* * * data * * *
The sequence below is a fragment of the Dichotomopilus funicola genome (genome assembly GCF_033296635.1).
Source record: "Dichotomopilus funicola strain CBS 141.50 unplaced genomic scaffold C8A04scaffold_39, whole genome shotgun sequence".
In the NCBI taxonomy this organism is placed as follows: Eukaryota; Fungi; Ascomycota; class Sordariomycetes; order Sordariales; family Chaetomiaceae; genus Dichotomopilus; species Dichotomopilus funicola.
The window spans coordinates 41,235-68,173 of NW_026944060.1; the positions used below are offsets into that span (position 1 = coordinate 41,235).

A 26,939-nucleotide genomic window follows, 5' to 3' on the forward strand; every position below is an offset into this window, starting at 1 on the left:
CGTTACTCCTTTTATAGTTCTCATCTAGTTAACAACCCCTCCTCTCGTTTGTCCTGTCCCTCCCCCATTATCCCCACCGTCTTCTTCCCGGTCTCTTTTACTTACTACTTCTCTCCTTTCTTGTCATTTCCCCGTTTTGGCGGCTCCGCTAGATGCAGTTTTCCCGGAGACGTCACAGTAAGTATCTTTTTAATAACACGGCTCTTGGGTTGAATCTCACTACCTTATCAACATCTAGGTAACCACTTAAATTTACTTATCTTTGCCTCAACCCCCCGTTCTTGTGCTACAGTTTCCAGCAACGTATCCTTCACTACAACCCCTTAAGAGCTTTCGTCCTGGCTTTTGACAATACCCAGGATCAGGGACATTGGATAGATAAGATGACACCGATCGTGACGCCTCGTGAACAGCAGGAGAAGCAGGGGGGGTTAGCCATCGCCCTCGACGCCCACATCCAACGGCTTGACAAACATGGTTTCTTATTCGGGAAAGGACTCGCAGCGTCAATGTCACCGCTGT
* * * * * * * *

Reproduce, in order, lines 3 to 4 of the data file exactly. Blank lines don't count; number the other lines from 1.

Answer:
In the NCBI taxonomy this organism is placed as follows: Eukaryota; Fungi; Ascomycota; class Sordariomycetes; order Sordariales; family Chaetomiaceae; genus Dichotomopilus; species Dichotomopilus funicola.
The window spans coordinates 41,235-68,173 of NW_026944060.1; the positions used below are offsets into that span (position 1 = coordinate 41,235).